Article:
Tanvi Misra is a staff writer for CityLab covering immigrant communities, housing, economic inequality, and culture. She also authors Navigator, a weekly newsletter for urban explorers (subscribe here). Her work also appears in The Atlantic, NPR, and BBC.
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Experiences with place are sometimes so subjective, so complicated, that they can be hard to explain. But a good fiction writer can take the reader along for a visit.
So this week, instead of the usual round-up of articles and essays from CityLab and beyond, we’re bringing you some short and long pieces of fiction that explore themes of geography. This list is by no means comprehensive—it’s culled from recommendations by folks on staff and Twitter—but we think you’ll like it. If you’ve got your own favorites, send ‘em in! We might include some in the next edition of this newsletter.
For now, happy reading!
Fiction on CityLab:
CityLab’s Gracie McKenzie spoke with Tommy Orange, the author of There There. The title of his novel references a famous quote by Gertrude Stein describing changes in her hometown of Oakland, which is also Orange’s hometown:
… one of the first things that struck me about that Gertrude Stein quote, more so than the modern-day experiences of gentrification: The idea of having a place that is yours—land that you have a relationship to—then being removed and what that does to you, as a Native experience.
Read the rest of the interview here.
Fiction from elsewhere:
Short fiction online:
“You haven’t understood Kashmir until you’ve tasted her tea.” (Guernica) ¤ ”’What do you know about what really happens around here, mamita? You live here, but you’re from another world.’” (Electric Lit) ¤ “I forgot books I had loved and lyrics to Farsi songs, and started to dream about having my own apartment in a big city.” (Guernica) ¤ “It was as if, on the first morning of that holiday in Florence, Cecilia simply woke up inside the wrong skin.” (The New Yorker) ¤ ”Bangkok that year became a graveyard of office towers and housing projects. I had taken to skipping classes.” (Catapult) ¤ “Just me and these walls. A sliding door keeping me from the rain. Sink/toilet. This mattress that tries to hug me at night.” (Oblong) ¤ “There are mirrors everywhere in this city.” (3:AM Magazine) ¤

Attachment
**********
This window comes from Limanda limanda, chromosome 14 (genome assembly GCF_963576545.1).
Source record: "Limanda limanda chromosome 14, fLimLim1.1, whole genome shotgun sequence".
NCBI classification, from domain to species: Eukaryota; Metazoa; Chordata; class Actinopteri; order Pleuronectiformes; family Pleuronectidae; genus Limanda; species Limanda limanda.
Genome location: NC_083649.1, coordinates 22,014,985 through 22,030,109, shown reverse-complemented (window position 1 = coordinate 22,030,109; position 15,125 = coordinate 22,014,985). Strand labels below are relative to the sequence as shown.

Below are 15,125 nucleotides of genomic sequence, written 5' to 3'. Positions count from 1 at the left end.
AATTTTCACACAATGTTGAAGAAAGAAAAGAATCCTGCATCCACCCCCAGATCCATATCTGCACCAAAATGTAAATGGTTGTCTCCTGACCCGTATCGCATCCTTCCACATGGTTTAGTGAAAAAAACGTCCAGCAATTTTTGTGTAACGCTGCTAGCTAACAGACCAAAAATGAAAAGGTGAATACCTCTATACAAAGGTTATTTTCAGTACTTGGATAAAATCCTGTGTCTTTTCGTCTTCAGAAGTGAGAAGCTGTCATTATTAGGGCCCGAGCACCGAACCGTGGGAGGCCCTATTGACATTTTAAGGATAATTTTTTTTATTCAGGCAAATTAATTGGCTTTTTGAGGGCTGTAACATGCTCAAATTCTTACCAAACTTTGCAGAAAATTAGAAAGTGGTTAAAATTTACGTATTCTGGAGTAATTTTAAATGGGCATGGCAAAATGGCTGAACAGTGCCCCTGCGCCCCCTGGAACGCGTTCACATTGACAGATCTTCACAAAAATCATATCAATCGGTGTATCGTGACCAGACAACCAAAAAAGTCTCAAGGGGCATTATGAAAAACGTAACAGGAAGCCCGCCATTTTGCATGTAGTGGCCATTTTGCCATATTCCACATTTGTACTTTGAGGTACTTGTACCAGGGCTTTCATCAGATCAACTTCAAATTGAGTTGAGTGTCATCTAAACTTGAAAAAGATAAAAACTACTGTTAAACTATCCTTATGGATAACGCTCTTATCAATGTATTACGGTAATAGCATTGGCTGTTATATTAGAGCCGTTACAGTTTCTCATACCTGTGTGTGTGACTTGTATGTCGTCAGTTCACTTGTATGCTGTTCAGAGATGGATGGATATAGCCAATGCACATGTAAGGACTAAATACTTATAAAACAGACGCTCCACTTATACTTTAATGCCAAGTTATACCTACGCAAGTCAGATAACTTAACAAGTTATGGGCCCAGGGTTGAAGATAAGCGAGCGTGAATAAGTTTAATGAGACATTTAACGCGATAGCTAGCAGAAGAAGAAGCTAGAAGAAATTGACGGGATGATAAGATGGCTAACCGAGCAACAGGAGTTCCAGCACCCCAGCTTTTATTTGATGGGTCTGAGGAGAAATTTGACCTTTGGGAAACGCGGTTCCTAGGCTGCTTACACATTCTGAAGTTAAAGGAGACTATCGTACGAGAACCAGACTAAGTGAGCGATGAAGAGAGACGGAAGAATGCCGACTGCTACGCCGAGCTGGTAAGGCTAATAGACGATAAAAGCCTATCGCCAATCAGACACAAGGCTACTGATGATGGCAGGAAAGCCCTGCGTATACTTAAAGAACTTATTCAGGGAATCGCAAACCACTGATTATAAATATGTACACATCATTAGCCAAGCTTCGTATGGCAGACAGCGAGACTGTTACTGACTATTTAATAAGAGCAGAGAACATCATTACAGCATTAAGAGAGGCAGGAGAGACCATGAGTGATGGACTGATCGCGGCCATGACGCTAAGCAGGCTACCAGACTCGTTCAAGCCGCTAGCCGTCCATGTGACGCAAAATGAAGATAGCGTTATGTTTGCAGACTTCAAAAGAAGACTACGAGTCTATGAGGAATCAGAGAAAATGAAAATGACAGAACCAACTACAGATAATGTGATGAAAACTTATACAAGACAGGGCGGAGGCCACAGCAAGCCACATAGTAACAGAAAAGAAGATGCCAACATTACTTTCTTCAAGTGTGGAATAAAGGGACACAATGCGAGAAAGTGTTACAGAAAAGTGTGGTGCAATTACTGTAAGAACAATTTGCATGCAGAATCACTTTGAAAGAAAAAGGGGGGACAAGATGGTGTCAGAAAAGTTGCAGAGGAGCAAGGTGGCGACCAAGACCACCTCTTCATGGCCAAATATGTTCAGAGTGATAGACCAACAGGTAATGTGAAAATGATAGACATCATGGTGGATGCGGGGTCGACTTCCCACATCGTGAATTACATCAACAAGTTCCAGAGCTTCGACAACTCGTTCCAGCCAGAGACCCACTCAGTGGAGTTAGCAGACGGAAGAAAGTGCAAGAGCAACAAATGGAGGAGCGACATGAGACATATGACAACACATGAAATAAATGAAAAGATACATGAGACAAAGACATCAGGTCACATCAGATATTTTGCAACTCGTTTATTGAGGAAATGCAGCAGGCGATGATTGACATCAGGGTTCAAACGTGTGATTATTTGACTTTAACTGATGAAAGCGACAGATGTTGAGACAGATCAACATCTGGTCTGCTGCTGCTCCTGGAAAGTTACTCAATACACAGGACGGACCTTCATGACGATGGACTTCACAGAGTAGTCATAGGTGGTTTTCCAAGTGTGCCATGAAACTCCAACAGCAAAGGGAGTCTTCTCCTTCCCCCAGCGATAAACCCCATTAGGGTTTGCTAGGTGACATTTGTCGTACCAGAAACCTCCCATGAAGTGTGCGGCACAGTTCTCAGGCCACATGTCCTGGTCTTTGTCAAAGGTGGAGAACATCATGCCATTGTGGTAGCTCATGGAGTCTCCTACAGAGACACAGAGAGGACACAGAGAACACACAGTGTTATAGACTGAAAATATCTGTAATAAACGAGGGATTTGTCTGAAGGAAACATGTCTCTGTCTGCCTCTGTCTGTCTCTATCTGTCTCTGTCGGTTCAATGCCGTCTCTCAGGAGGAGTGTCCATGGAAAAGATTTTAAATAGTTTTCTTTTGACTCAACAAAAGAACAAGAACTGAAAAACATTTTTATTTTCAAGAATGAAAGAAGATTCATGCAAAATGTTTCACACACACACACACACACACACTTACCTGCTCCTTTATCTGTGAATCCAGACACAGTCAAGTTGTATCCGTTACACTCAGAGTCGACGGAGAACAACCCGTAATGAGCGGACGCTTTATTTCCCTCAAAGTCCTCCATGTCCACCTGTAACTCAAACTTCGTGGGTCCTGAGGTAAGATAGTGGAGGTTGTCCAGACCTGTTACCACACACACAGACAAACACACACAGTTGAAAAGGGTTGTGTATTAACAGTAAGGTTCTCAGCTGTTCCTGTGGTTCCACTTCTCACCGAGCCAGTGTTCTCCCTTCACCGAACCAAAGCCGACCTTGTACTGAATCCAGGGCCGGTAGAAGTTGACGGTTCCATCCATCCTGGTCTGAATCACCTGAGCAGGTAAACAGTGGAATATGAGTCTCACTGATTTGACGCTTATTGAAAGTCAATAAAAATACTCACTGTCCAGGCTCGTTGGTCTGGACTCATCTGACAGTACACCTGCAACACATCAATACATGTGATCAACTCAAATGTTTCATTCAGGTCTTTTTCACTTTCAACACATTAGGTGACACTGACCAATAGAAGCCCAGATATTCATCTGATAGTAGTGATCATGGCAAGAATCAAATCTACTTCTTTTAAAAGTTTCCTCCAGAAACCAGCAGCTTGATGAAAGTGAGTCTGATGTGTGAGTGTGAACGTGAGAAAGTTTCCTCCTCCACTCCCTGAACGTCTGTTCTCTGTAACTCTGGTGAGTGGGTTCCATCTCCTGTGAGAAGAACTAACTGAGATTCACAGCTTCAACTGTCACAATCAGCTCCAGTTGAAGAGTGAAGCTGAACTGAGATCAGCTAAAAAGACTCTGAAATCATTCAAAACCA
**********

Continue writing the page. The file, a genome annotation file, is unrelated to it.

In Alexia Arthurs’ How To Love A Jamaican,“geography may forge a people’s destiny, but it also shapes individual human beings in concert with a whole set of personal characteristics.” (The Atlantic) ¤ “Everyone in [Tanwi Nandani Islam’s] Bright Lines aches for some kind of home they've never been to.” (NPR) ¤ Halsey Street by Naima Coster “chronicles all the ways the machinery of gentrification gets jammed by unruly human lives.” (The Paris Review) ¤ In Florida, Lauren Groff “is pursuing a psychogeography of Florida, exploring both a state in the union and a state of mind…” (The New Yorker) ¤ Richard McGuire’s Here is “a lovely evocation of the spirit of place.” (New York Times) ¤ Archipelago by Monique Roffey “travels to new, intoxicating latitudes.” (The Guardian) ¤ Number One Chinese Restaurant by Lillian Li “explores the disorienting routine of the Beijing Duck House. Hot oil splashes. Orders are botched. Waiters disappear. And familiar bonds form…” (Entertainment Weekly) ¤
In Stephen Markley’s Ohio, four classmates return to their (fictional) hometown of New Canaan, Ohio, a decade after high school. Though New Canaan is small, it has suffered from the biggest forces at play in 21st century America: Friends and neighbors have been injured or killed in war, gutted by an unforgiving economy, swept up in the opioid crisis, or otherwise trapped in the hopelessness that surrounds them. The individual tragedies, told through the lens of the four classmates, converge on revelations that should have shaken the town to its core a long time ago, but instead lingered for years as rumor, folklore, or indifference. The result is a powerful portrait of anger and desperation in a certain kind of small-town America—or, depending on your experience, America itself. — Adam Sneed
In 10:04, Ben Lerner’s unnamed narrator has a lot in common with the author himself at the time of writing: enormous critical success with his first novel, the prospect of fatherhood, and an apartment in Brooklyn. But the through line of this novel is the dread that inflects any thinking person’s experience of the 21st century city: the knowledge that our climate change future will upturn society as we know it. But how much, and for whom? And how do we face it? If you’ve ever felt alienated from your present by the ghosts of the future, read Lerner—not for comfort, but for comradeship. — Laura Bliss